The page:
As with Levein, a Scottish Cup final date – against Hearts, ironically – would appear to represent a life raft for Lennon, something further suggested by Peter Lawwell’s statement yesterday. The chief executive mentions how, later this month, “Celtic will attempt what no other club in the world has achieved – a quadruple treble in domestic competition”.

In any event, the leading alternative managerial alternative appear laughable. Martin O’Neill isn’t even the most desirable M. O’Neill on the list – Michael, surely, has a more valid claim to be considered on account of recent achievements. Gordon Strachan, meanwhile, is already in a job as technical director at Dundee. Dropping everything to return to Celtic Park would render as meaningless his recent claim to be more passionate about youth football than anything else.

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Lennon is continuing to prepare for tomorrow night’s Europa League clash against AC Milan in San Siro, where he hopes to start winning back some favour among a restless, agitated support. It might already be too late for that.

Celtic fans have already organised petitions calling for his removal. They argue that they expect their complaints to be heeded because they have bought season tickets and club merchandise - like fans of every other club in Scotland. Something they can lay claim to that is different to nearly every other club in Scotland is strength in huge numbers. That alone could count against Lennon in the final analysis. As it stands, Desmond feels compelled to stand against the vocal section. He will argue – rightly or wrongly – that these malcontents do not speak for the majority.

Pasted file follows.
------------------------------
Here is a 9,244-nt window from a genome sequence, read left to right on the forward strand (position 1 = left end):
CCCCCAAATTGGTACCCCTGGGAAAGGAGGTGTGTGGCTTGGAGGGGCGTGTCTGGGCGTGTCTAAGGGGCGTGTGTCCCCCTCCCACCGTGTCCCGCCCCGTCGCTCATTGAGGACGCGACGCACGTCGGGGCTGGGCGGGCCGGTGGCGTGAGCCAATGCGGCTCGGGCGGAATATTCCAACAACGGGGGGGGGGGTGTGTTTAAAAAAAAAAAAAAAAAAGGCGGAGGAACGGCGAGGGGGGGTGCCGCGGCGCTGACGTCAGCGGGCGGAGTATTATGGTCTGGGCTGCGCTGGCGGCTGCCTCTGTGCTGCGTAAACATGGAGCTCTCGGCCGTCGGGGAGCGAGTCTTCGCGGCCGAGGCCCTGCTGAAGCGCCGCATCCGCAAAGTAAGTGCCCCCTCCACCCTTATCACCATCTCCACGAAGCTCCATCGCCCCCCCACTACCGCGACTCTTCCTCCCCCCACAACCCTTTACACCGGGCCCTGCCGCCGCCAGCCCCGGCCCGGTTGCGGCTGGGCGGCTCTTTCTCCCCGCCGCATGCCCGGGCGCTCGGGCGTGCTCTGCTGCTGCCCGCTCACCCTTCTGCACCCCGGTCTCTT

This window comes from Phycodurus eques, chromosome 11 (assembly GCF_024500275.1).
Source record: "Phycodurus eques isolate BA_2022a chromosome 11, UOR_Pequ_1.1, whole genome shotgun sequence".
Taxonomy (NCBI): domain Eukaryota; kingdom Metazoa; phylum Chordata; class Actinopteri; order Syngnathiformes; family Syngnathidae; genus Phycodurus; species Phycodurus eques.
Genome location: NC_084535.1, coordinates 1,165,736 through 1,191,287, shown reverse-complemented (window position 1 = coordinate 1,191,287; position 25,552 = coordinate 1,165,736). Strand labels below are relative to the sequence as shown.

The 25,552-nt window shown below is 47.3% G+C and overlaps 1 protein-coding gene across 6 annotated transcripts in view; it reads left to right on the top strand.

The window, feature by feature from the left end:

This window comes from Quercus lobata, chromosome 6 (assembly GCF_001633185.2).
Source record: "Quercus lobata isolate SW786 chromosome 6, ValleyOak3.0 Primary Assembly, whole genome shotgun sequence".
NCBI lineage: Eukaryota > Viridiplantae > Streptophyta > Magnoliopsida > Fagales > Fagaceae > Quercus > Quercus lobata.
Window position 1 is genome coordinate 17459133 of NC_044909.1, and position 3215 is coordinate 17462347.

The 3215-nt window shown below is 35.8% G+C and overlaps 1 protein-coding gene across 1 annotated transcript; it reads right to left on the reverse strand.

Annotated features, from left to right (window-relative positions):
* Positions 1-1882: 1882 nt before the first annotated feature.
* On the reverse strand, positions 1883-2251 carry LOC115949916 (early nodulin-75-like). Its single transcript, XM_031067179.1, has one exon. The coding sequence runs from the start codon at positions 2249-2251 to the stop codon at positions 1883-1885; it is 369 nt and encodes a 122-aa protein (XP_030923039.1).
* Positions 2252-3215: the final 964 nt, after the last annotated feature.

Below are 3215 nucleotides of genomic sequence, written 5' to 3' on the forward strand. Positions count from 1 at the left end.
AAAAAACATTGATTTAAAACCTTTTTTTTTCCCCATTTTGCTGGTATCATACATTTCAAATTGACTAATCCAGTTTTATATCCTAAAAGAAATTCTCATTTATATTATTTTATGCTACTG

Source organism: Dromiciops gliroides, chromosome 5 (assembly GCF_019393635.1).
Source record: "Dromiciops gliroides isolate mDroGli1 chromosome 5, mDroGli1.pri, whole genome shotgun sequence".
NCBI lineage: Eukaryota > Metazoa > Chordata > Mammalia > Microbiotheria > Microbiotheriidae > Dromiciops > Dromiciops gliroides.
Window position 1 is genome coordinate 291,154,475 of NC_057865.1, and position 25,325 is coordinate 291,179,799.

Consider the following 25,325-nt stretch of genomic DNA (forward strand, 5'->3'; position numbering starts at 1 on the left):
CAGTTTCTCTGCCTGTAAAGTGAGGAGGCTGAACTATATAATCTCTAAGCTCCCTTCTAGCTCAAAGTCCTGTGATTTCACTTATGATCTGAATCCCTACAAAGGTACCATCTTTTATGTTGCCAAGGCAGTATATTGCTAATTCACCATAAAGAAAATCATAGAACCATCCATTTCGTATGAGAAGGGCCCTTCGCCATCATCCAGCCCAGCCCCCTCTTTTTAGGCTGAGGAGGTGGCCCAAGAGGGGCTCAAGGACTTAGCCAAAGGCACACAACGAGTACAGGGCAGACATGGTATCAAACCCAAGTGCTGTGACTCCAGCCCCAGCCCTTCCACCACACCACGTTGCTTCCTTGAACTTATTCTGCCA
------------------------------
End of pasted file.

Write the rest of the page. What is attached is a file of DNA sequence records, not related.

Lennon, while clearly feeling he deserves the chance to continue, has sounded philosophical about this being taken out of his hands. If that happens, “so be it”, he said, following the defeat to Ross County.

He did not come across like someone preparing to walk away. But then he’s already done that – or so it was portrayed. It was presented as his decision to cut short his last spell as manager when he had nothing else lined up. He was finding it harder and harder to stay motivated at a time when Celtic, with Rangers condemned to the lower leagues, were having things their own way – or at least that was the explanation.

While there was a lack of on-field stimulus, there was plenty off-the-field drama, including bullets in post, an assault at a set of traffic lights and another unprovoked attack, this time at Tynecastle, when his back was turned as he watched his side take on Hearts. It took a toll.

Nevertheless, Lennon knows he is perceived as having already handed back a dream ticket to manage Celtic. It’s why he cannot sound too aggrieved if he is asked to leave the premises before long. Much will depend on what happens, if not against AC Milan, then against St Johnstone on Sunday, when security will be as tight as it’s ever been at Celtic Park despite no supporters being inside the ground. And that says it all at a time of supposed peace and goodwill.